Frugal Freezer Meal for 40 {Chili, cornbread, brownies}

There’s nothing more rewarding than serving with my two daughters by my side. This month I shared our mission with my two and twelve-year-old.

Our menu: chili, cornbread, brownies and Caesar salad came together easily with the help of a willing home group. They made the chili, cornbread and brownies ahead of time and delivered it to me in gallon size freezer bags. I asked the ladies to brown the chili meat, cool and add all the ingredients in a gallon bag without cooking. It was so easy to thaw six gallon size bags in my thawing boxes in the refrigerator and then dump them in a large pot and crock pot the next day to simmer.

The lettuce was donated from our community non-profit garden. It was fresher than fresh. I picked up a huge bottle of Caesar dressing for a $1 and still had leftovers.

 

My husband and son doctored up the brownies with a little chocolate and frozen cool whip that was at the shelter.

Over the years of ministry cooking, I’ve acquired another large 18/10 stainless steel cooking pot at Marshalls to serve large crowds. It cost a frugal $30 two years ago. I’m ready to buy another one since we’re serving 75 on Thursday. Here’s some of my tried and true tips I’ve learned throughout the four years I’ve served at the shelter.

MINISTRY MEALS TIPS/TRICKS

  • Don’t try to cook an entire meal in one day. Space it out and make the meat and freeze or a sauce and freeze, etc. I can’t stress enough, cook and freeze ahead of time.
  • Soup and chili are frugal meals in the fall/winter.
  • Do buy or borrow an extra large stock pot for cooking, in addition to your own.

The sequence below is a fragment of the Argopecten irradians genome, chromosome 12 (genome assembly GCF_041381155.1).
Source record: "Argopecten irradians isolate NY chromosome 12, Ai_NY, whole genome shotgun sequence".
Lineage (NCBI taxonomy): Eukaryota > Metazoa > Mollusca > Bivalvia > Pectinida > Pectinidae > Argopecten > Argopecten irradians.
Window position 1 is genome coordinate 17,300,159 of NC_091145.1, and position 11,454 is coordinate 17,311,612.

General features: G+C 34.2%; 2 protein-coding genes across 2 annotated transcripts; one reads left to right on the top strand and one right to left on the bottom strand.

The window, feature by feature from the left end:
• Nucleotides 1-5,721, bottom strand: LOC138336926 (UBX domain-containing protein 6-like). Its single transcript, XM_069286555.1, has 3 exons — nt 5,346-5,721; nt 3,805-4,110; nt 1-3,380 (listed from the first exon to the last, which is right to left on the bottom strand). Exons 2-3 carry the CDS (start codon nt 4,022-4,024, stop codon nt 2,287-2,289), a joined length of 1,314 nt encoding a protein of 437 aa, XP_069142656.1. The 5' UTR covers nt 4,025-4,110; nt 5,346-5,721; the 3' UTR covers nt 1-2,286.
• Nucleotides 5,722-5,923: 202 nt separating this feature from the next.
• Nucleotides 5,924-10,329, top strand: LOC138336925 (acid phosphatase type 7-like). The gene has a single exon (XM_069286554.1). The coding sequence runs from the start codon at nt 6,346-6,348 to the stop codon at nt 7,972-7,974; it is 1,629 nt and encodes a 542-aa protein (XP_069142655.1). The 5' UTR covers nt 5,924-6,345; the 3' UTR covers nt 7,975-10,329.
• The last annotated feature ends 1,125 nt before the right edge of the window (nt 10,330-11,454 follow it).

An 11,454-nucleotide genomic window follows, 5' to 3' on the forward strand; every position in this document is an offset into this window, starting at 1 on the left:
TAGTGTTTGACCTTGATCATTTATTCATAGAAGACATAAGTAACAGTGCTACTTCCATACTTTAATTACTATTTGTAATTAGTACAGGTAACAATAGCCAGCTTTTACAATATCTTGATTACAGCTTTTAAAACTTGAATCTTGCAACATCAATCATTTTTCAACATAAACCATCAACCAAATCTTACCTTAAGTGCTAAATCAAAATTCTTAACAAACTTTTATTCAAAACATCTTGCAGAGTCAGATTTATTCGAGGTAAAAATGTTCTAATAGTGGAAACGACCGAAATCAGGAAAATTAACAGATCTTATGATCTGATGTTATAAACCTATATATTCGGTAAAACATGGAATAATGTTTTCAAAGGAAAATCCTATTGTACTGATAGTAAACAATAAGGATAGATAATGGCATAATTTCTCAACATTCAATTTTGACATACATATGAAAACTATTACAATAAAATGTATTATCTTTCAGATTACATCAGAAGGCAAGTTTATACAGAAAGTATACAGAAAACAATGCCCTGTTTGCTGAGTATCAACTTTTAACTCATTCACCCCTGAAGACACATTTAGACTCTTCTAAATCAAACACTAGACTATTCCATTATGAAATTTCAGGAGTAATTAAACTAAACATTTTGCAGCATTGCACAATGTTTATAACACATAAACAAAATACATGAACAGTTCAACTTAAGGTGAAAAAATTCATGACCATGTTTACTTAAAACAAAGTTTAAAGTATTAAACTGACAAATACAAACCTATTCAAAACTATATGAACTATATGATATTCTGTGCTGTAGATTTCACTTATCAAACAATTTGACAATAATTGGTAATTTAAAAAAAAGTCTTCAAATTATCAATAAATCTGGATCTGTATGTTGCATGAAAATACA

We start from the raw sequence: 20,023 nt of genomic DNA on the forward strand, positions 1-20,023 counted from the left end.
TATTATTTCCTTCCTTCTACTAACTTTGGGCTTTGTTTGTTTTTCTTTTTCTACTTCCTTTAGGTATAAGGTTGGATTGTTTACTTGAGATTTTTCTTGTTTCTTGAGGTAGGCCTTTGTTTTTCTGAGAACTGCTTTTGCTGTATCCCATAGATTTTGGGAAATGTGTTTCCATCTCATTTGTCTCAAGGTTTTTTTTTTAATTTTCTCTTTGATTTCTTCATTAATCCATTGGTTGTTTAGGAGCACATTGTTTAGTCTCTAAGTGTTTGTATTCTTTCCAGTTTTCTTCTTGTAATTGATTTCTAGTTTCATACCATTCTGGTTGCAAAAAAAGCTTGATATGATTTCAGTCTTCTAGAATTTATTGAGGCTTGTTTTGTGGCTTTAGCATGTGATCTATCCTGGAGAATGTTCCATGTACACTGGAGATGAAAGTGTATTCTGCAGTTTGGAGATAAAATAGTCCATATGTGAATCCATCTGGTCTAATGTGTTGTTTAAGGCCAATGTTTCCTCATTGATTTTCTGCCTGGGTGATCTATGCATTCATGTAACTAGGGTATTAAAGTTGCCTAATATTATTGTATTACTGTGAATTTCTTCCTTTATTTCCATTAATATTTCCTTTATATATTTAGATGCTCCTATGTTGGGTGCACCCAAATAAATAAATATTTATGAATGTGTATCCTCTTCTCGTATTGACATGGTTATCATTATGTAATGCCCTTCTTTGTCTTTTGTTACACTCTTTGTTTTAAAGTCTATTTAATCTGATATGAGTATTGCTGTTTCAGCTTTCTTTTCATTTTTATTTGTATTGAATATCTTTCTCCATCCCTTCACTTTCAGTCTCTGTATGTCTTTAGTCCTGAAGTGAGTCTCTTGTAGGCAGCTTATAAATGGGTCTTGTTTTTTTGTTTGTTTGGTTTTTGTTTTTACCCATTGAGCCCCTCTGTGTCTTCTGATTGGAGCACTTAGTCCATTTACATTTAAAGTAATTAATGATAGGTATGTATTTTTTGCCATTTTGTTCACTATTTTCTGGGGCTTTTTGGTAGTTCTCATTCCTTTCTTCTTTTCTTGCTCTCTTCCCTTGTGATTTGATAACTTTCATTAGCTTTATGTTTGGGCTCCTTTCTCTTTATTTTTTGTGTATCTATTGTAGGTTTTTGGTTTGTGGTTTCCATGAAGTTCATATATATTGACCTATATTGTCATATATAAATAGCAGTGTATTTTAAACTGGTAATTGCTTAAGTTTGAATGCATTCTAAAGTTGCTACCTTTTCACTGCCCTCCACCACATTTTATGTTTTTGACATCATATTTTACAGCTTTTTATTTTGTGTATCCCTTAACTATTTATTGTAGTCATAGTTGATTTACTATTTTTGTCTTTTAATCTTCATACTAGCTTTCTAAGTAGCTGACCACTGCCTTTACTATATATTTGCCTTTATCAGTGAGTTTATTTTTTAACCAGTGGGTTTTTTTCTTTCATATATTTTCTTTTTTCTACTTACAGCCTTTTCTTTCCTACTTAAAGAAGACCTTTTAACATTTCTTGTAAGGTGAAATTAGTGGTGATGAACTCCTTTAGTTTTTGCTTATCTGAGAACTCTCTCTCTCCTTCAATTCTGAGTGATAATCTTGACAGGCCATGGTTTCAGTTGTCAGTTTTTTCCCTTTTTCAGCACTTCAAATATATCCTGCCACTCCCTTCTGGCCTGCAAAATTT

• Recycle extra large aluminum trays for salads. Wash and reuse for another meal. Store them in garage in laundry room.
  • Purchase dressings, croutons, miscellaneous items as grocery outlets. We like Go Grocery, Aldi and Dickies in NC.
  • Make homemade as much as possible to stretch your dollars. Most groups bring a store-bought lasagna and bag salad. Shelters enjoy different foods, even breakfast for dinner.
  • Be creative with your menu. Most shelters eat pasta, pasta, pasta.
  • Ask for donations and purchase marked down meat and produce. Ask your grocery and tell him/her what you’re doing.
  • Always ask for help within a Sunday school class, mom group, cook and play group, gym class, work, school, etc.
  • Use your crock pot as well as large cooking pot to transport. Be sure to pour off at least 2 inches head space to prevent spilling while driving. Place a large towel under pots or place inside boxes.
  • Start a facebook, twitter or blog to spread the word about your mission!
  • Have fun while serving, bring your family along and take breaks when necessary (like my 2-year-old).
I just want to pinch her cheeks, don’t you?

Does this inspire you to serve at your local shelter. Do you have any tips to share?

 

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